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Since 2017, Michigan legislators have been debating whether or not to prohibit local governments from imposing more controls on short-term rentals. The push for restricting local control gained new momentum in the past year following the passage of bills banning short-term rentals in residential neighborhoods, such as the banning of Airbnb houses in Ann Arbor. House Bill 4722, introduced by state Rep. Sarah Lightner, R-Springport, would limit the local governments’ ability to enact zoning restrictions on short-term rentals. The bill, which passed in the house last year in a late-night session, was advanced by a Senate panel this September and referred to the Committee of the Whole.

State Sen. Jeff Irwin, D-Ann Arbor, said in an interview with The Michigan Daily that he opposed the intention of the bill.

“I think the communities should have some limited authority to make rules about these things,” Irwin said. “(They should have) limited authority to make sure that (short-term rentals) don’t present a persistent problem to their neighbors, that they are positioned in a way where it’s more fair to the hotels.”

For Ann Arbor, a college town and popular tourist destination, short-term rentals have long symbolized its tourism paradox. The thriving tourism industry, buoyed by weekend football games, has benefited property owners who convert their properties into short-term rentals to host visitors. However, city officials have said short-term rentals contribute to the city’s affordability challenges by taking housing stock away from prospective buyers and long-term renters.

In 2020, City Council passed an ordinance banning dedicated short-term rentals in residential neighborhoods. In 2021, amid possible legal challenges from affected short-term rental owners, City Council updated the previous ordinance to allow existing dedicated short-term rentals to continue operating. However, the continued to prohibit the creation of new dedicated short-term rentals in residential neighborhoods. The city also introduced a new licensing system requiring annual renewal by all short-term rental owners.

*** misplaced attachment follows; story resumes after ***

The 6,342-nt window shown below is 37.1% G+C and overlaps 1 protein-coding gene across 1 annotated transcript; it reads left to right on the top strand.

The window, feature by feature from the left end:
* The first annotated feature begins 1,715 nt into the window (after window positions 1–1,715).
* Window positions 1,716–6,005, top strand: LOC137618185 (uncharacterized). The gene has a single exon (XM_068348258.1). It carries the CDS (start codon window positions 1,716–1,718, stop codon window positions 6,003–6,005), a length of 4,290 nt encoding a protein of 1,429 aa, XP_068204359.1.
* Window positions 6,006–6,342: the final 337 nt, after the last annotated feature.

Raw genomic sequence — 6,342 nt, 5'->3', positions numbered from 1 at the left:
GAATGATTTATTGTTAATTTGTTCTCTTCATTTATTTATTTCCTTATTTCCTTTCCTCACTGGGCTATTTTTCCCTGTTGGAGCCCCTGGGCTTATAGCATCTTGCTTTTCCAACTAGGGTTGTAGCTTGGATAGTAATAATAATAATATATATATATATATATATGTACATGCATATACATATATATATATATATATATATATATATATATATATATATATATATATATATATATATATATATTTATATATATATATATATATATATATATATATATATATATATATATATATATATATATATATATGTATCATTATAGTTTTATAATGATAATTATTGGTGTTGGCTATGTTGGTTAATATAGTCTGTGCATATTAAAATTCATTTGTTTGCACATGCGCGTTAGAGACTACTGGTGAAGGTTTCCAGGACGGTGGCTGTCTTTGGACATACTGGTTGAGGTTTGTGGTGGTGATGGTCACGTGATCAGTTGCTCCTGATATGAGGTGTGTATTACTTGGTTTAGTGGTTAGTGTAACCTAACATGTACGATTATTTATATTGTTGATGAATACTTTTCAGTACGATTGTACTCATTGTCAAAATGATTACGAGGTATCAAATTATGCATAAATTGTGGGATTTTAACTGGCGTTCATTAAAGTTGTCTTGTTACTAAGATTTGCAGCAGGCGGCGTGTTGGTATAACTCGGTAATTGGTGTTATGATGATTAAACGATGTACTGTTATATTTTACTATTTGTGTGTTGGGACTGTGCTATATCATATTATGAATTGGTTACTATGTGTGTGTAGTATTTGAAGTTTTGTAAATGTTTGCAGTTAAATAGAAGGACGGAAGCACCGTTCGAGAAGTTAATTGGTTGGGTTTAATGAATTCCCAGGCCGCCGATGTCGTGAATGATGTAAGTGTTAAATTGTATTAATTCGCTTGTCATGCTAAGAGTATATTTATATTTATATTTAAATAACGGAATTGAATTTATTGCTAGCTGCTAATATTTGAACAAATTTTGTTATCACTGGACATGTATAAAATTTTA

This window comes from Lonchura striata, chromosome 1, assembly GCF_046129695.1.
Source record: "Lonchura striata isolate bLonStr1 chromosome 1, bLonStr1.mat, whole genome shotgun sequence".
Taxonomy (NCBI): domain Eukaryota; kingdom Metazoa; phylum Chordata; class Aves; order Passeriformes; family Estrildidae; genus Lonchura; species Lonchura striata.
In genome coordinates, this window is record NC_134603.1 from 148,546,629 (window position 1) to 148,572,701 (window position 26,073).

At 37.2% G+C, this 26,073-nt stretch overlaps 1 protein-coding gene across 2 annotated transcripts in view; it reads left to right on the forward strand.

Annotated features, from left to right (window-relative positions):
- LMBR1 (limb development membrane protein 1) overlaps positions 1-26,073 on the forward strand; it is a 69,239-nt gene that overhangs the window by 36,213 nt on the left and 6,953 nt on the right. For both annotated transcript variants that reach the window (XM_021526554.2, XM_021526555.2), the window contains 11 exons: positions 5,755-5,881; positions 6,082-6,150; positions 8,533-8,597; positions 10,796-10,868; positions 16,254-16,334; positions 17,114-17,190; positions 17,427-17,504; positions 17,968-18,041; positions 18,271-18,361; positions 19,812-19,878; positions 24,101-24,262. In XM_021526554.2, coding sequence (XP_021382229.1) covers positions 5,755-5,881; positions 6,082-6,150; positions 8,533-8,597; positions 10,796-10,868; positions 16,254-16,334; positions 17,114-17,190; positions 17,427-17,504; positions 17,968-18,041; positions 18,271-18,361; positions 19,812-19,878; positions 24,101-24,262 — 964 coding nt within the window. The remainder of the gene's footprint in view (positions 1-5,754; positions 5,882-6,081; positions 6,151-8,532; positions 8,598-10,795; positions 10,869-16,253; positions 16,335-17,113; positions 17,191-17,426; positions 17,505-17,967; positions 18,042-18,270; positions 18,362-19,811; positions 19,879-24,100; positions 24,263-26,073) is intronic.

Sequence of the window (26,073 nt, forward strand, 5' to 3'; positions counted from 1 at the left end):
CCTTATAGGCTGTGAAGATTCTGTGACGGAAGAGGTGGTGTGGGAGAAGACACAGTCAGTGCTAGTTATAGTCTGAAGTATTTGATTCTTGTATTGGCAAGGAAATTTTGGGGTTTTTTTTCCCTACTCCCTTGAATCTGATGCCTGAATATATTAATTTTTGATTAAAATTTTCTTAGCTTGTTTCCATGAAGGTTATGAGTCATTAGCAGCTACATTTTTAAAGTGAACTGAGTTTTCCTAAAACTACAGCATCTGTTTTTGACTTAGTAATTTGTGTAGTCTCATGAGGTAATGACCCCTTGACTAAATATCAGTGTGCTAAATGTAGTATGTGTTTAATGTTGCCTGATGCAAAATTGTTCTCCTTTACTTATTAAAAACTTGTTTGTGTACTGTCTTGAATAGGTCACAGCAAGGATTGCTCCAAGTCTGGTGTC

The House bill bans local governments from restricting short-term rentals to lower than 30% of total residential units. In 2020, 1400 out of 47,214 housing units in Ann Arbor were short-term rentals. While Michigan Realtors, a statewide organization, has advocated for the bill, in interviews with The Daily, the Ann Arbor Board of Realtors said they didn’t take a stance on this legislative initiative.

Prentice 4M is a local real estate company that operates dozens of short-term rental units. Founder Heidi Poscher said the current city regulations reflect a reasonable compromise.

“(The cost of operating short-term rentals) is more expensive (than in the past) because there are licensing fees to pay,” Poscher said. “But I understand that because the licensing fees are necessary to police the program … there hasn’t been any real change. We have continued to adhere to the regulations and try to be good neighbors to the people that surround us.”

Jennifer Rigterink, assistant director of state and federal affairs at Ann Arbor-based policy advocacy group Michigan Municipal League (MML), said the bill has gone further than in the past.

Ann Arbor Mayor Christopher Taylor told The Daily in an interview that the city would leverage communication channels with state officials to prevent the bill from passing. 

“Certainly we are communicating to our delegation,” Taylor said. “Also, in the event that (the bill) passes in the Senate and gets onto Governor Whitmer’s desk, we would encourage her to veto it.” 

Rigterink also said MML encourages representatives from college towns to look into adding exemption language to the bill grandfathering in their policies. The bill allows cities that have restrictions before 2019 that don’t explicitly discriminate against short-term rentals to continue to enforce them. Ritgerink said East Lansing might have already been exempted since the city has restrictions on rentals in general before 2019. 

“The bill doesn’t name a specific municipality, ” Rigterink said. “But the only one that we have found that fits that kind of language is the city of East Lansing … In other communities that host universities or are college towns, I would be asking my legislator, ‘Why is that community carved out and not going to have to deal with this, but we’re preempted in our regulations?’”

Daily Staff Reporter Chen Lyu can be reached at